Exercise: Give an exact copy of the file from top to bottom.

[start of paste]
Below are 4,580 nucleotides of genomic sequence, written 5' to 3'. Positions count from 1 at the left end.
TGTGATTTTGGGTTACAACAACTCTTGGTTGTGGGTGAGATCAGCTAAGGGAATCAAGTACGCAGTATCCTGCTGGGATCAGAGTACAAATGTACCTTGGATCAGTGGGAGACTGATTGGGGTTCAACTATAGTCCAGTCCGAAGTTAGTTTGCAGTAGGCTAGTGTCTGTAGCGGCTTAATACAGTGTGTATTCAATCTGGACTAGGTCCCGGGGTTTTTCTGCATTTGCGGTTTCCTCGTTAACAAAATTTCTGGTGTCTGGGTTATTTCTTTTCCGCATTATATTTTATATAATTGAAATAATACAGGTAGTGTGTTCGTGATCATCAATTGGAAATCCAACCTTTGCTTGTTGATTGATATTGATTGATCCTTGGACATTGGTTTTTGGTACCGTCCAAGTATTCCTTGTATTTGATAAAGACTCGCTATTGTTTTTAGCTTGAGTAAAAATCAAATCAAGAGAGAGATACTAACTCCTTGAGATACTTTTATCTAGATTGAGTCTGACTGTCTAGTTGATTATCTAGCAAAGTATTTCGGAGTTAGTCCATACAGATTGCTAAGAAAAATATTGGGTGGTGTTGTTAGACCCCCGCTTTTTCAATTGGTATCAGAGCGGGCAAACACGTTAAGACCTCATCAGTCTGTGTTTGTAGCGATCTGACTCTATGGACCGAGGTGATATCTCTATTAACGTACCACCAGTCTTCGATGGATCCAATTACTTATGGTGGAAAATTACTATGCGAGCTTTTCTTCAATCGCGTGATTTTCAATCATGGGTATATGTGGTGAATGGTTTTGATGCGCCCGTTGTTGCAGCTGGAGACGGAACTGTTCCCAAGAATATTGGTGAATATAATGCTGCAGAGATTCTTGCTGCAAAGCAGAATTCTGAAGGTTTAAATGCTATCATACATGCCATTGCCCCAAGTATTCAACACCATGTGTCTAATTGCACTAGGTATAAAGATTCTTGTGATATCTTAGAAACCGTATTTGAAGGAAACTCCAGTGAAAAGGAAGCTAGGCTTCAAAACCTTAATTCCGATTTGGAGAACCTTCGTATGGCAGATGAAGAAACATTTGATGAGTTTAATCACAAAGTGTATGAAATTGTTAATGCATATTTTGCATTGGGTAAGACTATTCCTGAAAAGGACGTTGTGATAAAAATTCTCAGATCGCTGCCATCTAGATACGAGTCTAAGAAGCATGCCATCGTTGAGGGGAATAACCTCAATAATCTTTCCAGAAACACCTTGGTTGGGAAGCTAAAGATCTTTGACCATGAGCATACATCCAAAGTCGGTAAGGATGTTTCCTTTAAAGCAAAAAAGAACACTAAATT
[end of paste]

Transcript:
Below are 4,580 nucleotides of genomic sequence, written 5' to 3'. Positions count from 1 at the left end.
TGTGATTTTGGGTTACAACAACTCTTGGTTGTGGGTGAGATCAGCTAAGGGAATCAAGTACGCAGTATCCTGCTGGGATCAGAGTACAAATGTACCTTGGATCAGTGGGAGACTGATTGGGGTTCAACTATAGTCCAGTCCGAAGTTAGTTTGCAGTAGGCTAGTGTCTGTAGCGGCTTAATACAGTGTGTATTCAATCTGGACTAGGTCCCGGGGTTTTTCTGCATTTGCGGTTTCCTCGTTAACAAAATTTCTGGTGTCTGGGTTATTTCTTTTCCGCATTATATTTTATATAATTGAAATAATACAGGTAGTGTGTTCGTGATCATCAATTGGAAATCCAACCTTTGCTTGTTGATTGATATTGATTGATCCTTGGACATTGGTTTTTGGTACCGTCCAAGTATTCCTTGTATTTGATAAAGACTCGCTATTGTTTTTAGCTTGAGTAAAAATCAAATCAAGAGAGAGATACTAACTCCTTGAGATACTTTTATCTAGATTGAGTCTGACTGTCTAGTTGATTATCTAGCAAAGTATTTCGGAGTTAGTCCATACAGATTGCTAAGAAAAATATTGGGTGGTGTTGTTAGACCCCCGCTTTTTCAATTGGTATCAGAGCGGGCAAACACGTTAAGACCTCATCAGTCTGTGTTTGTAGCGATCTGACTCTATGGACCGAGGTGATATCTCTATTAACGTACCACCAGTCTTCGATGGATCCAATTACTTATGGTGGAAAATTACTATGCGAGCTTTTCTTCAATCGCGTGATTTTCAATCATGGGTATATGTGGTGAATGGTTTTGATGCGCCCGTTGTTGCAGCTGGAGACGGAACTGTTCCCAAGAATATTGGTGAATATAATGCTGCAGAGATTCTTGCTGCAAAGCAGAATTCTGAAGGTTTAAATGCTATCATACATGCCATTGCCCCAAGTATTCAACACCATGTGTCTAATTGCACTAGGTATAAAGATTCTTGTGATATCTTAGAAACCGTATTTGAAGGAAACTCCAGTGAAAAGGAAGCTAGGCTTCAAAACCTTAATTCCGATTTGGAGAACCTTCGTATGGCAGATGAAGAAACATTTGATGAGTTTAATCACAAAGTGTATGAAATTGTTAATGCATATTTTGCATTGGGTAAGACTATTCCTGAAAAGGACGTTGTGATAAAAATTCTCAGATCGCTGCCATCTAGATACGAGTCTAAGAAGCATGCCATCGTTGAGGGGAATAACCTCAATAATCTTTCCAGAAACACCTTGGTTGGGAAGCTAAAGATCTTTGACCATGAGCATACATCCAAAGTCGGTAAGGATGTTTCCTTTAAAGCAAAAAAGAACACTAAATT